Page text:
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Facebook Won’t Be Sent To The Gulag Over Russian Ads

Amid the widespread furor over the spread of Russian propaganda on Facebook and other platforms, several U.S. senators yesterday introduced a bill–the Honest Ads Act –that seeks to require the disclosure of who pays for political ads on social media. The proposed legislation is being seen by many as one of the first tangible attempts to rein in Facebook after weeks of intense coverage and criticism of the role played by the social media giant during last year’s election. And some are hoping Mark Zuckerberg’s company will have to grapple with the  consequences of the new legislation and likely new rules and regulations, especially the prospect of a significant hit to its bottom line. Don’t believe it, argue numerous experts contacted by Fast Company . Most likely, even Facebook’s worst-case scenario would be little more than a slap on the wrist, and probably nothing that would put even a mild dent in its profits. And you can thank widespread cynicism and self-interest in the halls of Congress for that, they say. The controversy first erupted in early September, when Facebook revealed it had discovered more than $100,000 worth of ads purchased by Russians between 2015 and 2017 that in some cases were targeted at voters in U.S. swing districts and “ appeared to focus on amplifying divisive social and political messages across the ideological spectrum .” Immediately, members of Congress, led by Senator Mark Warner (D-VA) and Representative Adam Schiff (D-CA) began to call for Facebook to explain how it had allowed Russians to leverage its platform to interfere in the U.S. presidential election. Those calls have only intensified in recent weeks, especially as more details have emerged about the ads–their incendiary content, the fact that  Trump-supporting Facebook employees were embedded in his presidential campaign, and that the Russian efforts extended to Facebook-owned Instagram . Facebook reacted by, among other things, committing to hire 1,000 people for increased manual review of ads, offering some transparency on the contents of the ads purchased by Russians, and disclosing which pages paid for political ads , as well as making it possible to easily visit that page and see what other ads it’s running. Senator Amy Klobuchar (D-MN) looks on as Senator Mark Warner (D-VA) speaks during a press conference to introduce the Honest Ads Act on Capitol Hill on October 19, 2017, in Washington, D.C. [Photo: Drew Angerer/Getty Images] Not Everyone’s Satisfied Those steps may have calmed some of the anti-Facebook fervor, but it hasn’t satisfied everyone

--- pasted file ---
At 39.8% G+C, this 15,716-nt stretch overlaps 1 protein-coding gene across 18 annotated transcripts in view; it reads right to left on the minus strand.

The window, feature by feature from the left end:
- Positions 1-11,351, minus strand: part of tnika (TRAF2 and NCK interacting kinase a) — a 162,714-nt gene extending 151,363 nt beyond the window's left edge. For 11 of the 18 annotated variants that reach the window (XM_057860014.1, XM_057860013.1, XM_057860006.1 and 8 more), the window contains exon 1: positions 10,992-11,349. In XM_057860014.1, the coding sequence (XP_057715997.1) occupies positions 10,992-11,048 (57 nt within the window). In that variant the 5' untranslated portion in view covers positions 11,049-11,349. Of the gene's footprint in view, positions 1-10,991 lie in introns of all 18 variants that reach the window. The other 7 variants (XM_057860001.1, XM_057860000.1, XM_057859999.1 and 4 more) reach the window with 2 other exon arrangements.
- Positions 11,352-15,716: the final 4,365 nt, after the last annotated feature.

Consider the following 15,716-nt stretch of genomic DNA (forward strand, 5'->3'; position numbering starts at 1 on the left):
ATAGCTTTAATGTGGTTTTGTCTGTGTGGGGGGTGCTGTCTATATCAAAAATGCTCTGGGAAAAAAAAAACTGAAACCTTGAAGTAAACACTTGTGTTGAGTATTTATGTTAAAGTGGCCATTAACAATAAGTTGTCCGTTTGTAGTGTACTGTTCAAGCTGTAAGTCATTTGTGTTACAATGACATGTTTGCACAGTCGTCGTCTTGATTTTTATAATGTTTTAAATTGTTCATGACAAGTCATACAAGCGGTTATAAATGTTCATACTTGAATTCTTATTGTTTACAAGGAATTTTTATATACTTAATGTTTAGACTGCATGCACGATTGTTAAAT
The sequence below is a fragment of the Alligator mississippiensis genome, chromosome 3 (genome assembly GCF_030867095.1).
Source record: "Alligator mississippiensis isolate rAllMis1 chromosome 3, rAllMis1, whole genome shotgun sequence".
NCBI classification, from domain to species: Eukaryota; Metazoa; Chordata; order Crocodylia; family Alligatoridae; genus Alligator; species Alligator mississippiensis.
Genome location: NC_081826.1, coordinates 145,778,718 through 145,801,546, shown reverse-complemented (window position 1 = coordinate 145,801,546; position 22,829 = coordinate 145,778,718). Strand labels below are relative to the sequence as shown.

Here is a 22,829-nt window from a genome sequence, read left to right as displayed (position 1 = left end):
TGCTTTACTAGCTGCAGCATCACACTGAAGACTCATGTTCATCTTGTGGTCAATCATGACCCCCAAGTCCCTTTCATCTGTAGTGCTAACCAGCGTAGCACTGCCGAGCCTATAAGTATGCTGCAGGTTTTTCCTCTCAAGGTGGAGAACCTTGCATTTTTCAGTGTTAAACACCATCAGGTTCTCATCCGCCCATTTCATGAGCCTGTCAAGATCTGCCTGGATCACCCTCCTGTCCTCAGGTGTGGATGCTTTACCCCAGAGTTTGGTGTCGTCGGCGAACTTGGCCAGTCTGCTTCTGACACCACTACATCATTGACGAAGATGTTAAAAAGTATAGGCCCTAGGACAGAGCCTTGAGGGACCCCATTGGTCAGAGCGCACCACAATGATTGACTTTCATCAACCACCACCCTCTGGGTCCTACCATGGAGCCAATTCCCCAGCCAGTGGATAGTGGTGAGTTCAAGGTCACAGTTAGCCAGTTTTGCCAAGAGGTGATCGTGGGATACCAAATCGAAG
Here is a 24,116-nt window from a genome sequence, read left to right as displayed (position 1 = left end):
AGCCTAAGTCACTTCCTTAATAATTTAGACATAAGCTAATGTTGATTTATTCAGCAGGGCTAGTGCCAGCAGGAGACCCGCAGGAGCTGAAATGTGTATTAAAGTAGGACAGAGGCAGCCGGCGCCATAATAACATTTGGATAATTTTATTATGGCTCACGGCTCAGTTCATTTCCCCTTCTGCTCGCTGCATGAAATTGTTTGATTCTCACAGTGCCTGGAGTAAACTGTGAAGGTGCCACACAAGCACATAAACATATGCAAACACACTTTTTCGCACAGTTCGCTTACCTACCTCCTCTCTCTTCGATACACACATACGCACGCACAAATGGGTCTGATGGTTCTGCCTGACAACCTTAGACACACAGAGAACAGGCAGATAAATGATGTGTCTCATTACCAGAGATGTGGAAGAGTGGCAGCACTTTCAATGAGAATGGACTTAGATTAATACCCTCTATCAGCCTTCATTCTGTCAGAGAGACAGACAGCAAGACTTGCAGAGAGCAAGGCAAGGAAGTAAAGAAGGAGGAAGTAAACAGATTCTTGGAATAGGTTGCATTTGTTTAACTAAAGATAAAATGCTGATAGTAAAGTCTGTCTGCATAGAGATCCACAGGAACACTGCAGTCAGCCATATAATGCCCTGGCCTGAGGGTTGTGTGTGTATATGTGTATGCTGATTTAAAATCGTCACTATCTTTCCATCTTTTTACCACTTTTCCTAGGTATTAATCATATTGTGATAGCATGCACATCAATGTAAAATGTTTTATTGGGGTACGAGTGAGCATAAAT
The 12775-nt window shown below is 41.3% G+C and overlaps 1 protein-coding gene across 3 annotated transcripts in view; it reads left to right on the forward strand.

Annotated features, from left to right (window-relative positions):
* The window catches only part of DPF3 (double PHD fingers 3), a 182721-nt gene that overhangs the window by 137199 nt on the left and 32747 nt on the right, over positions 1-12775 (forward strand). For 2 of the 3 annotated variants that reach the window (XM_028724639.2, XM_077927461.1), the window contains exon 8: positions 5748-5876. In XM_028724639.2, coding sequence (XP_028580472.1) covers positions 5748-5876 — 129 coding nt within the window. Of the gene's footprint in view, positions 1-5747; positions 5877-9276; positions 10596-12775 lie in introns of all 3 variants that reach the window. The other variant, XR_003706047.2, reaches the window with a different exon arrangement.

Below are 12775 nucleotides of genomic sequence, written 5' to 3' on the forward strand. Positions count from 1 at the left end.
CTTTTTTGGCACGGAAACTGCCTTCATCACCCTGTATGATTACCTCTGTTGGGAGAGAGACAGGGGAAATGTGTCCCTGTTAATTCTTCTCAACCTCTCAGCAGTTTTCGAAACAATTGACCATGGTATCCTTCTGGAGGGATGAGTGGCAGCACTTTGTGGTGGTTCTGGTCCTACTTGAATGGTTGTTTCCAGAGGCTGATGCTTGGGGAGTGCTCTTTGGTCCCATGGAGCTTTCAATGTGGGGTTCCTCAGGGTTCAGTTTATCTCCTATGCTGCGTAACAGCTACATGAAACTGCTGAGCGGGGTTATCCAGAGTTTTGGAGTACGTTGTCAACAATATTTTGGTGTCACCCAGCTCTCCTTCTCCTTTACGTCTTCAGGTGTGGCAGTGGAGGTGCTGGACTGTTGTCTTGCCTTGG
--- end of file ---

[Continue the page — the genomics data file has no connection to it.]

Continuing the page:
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Facebook Won’t Be Sent To The Gulag Over Russian Ads

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